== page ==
The Ministry of Justice has abandoned the planned increase in probate fees for England and Wales. It emerged that the Government had abandoned its controversial plans to replace flat fees of £155 or £215 for probate applications in England and Wales with a sliding scale running up to £6,000. If you have an overwhelming feeling of dejà vu, you are not alone. The whole sorry saga is very similar to what happened in 2016/17 when the MoJ last proposed a substantial increase in probate fees. In that instance the first announcement was made in February 2016 and the climb down arrived 14 months later, as an election loomed into view.
On this occasion the timescale has been shorter, but more frustrating. The revised proposals came out in November and by early February had reached the point of a Statutory instrument that gained a 9-8 approval by the House of Commons Fourteenth Delegated Legislation Committee. From that stage everything went quiet, other than at probate offices which were swamped with applications leading to long delays. This weekend’s announcement may, like the 2017 abandonment, have more than a passing connection with an impending general election.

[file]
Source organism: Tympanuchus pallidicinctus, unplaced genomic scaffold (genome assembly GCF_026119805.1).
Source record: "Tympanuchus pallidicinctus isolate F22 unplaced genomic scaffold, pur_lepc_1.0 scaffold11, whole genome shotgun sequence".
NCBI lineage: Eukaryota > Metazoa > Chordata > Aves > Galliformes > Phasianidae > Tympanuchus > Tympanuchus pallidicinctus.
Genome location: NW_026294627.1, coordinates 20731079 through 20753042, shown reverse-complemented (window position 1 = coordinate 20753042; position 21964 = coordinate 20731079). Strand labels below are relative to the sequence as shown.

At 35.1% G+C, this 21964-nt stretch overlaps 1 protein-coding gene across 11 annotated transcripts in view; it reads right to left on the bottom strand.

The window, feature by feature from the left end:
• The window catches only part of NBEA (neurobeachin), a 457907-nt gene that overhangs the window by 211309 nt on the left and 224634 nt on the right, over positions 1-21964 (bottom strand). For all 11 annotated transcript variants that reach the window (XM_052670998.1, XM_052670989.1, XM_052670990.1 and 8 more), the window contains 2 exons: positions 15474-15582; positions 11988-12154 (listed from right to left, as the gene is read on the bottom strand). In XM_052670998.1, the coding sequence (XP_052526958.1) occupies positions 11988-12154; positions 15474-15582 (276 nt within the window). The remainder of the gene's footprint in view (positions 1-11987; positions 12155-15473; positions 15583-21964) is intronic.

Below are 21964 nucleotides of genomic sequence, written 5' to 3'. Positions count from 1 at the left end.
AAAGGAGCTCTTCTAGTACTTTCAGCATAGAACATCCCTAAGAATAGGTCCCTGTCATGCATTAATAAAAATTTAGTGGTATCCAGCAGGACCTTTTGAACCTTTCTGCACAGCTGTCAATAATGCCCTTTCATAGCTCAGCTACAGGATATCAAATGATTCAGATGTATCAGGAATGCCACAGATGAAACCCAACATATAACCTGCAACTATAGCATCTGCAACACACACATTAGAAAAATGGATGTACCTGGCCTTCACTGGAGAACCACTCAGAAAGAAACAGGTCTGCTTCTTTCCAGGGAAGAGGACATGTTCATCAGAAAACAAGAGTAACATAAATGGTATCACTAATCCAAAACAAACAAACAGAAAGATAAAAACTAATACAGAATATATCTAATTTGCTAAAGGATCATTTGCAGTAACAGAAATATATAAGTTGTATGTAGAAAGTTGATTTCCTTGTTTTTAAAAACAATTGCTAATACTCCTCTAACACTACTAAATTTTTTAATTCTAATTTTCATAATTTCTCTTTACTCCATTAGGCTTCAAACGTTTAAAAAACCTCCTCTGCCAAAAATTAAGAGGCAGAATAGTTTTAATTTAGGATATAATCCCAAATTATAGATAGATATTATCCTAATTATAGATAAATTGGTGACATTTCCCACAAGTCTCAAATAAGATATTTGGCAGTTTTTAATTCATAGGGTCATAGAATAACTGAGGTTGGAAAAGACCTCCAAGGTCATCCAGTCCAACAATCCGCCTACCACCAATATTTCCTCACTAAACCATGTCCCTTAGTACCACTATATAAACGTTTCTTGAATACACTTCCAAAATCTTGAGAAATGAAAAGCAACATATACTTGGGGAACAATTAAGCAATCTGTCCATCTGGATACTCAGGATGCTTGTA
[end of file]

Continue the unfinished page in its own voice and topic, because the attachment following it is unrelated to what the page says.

Last November’s explanatory memorandum suggested that the fee increases would yield £145m of additional income in 2019/20. Given the amount of increased spending the Government has promised in recent weeks, the Chancellor will hardly notice the loss.